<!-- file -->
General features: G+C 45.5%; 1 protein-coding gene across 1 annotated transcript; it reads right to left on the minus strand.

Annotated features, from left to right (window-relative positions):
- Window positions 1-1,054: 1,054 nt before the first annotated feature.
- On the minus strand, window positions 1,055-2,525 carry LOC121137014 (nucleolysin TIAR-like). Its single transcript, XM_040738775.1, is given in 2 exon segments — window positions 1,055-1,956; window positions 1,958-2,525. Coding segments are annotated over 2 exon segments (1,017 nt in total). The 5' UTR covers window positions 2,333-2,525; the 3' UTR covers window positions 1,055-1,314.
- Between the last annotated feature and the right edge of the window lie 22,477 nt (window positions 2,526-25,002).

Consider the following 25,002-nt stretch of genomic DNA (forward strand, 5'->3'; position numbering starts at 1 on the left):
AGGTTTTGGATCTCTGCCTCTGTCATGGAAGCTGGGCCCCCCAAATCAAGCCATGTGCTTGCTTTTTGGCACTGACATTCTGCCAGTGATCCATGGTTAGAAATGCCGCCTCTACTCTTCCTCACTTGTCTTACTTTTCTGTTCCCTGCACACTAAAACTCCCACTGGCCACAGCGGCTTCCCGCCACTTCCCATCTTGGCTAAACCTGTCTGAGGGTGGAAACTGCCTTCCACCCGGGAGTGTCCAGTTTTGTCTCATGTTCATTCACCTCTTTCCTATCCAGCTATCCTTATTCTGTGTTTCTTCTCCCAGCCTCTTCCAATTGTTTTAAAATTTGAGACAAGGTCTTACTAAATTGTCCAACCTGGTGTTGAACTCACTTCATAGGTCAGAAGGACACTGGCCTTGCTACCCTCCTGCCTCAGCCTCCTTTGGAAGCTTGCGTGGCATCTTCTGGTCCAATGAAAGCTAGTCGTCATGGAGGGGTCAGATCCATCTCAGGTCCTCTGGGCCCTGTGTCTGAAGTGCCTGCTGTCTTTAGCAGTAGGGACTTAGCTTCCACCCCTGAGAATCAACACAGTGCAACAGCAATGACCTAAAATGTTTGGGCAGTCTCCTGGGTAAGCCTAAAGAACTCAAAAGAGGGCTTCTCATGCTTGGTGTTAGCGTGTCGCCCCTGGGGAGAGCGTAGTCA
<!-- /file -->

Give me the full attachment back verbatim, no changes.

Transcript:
General features: G+C 45.5%; 1 protein-coding gene across 1 annotated transcript; it reads right to left on the minus strand.

Annotated features, from left to right (window-relative positions):
- Window positions 1-1,054: 1,054 nt before the first annotated feature.
- On the minus strand, window positions 1,055-2,525 carry LOC121137014 (nucleolysin TIAR-like). Its single transcript, XM_040738775.1, is given in 2 exon segments — window positions 1,055-1,956; window positions 1,958-2,525. Coding segments are annotated over 2 exon segments (1,017 nt in total). The 5' UTR covers window positions 2,333-2,525; the 3' UTR covers window positions 1,055-1,314.
- Between the last annotated feature and the right edge of the window lie 22,477 nt (window positions 2,526-25,002).

Consider the following 25,002-nt stretch of genomic DNA (forward strand, 5'->3'; position numbering starts at 1 on the left):
AGGTTTTGGATCTCTGCCTCTGTCATGGAAGCTGGGCCCCCCAAATCAAGCCATGTGCTTGCTTTTTGGCACTGACATTCTGCCAGTGATCCATGGTTAGAAATGCCGCCTCTACTCTTCCTCACTTGTCTTACTTTTCTGTTCCCTGCACACTAAAACTCCCACTGGCCACAGCGGCTTCCCGCCACTTCCCATCTTGGCTAAACCTGTCTGAGGGTGGAAACTGCCTTCCACCCGGGAGTGTCCAGTTTTGTCTCATGTTCATTCACCTCTTTCCTATCCAGCTATCCTTATTCTGTGTTTCTTCTCCCAGCCTCTTCCAATTGTTTTAAAATTTGAGACAAGGTCTTACTAAATTGTCCAACCTGGTGTTGAACTCACTTCATAGGTCAGAAGGACACTGGCCTTGCTACCCTCCTGCCTCAGCCTCCTTTGGAAGCTTGCGTGGCATCTTCTGGTCCAATGAAAGCTAGTCGTCATGGAGGGGTCAGATCCATCTCAGGTCCTCTGGGCCCTGTGTCTGAAGTGCCTGCTGTCTTTAGCAGTAGGGACTTAGCTTCCACCCCTGAGAATCAACACAGTGCAACAGCAATGACCTAAAATGTTTGGGCAGTCTCCTGGGTAAGCCTAAAGAACTCAAAAGAGGGCTTCTCATGCTTGGTGTTAGCGTGTCGCCCCTGGGGAGAGCGTAGTCA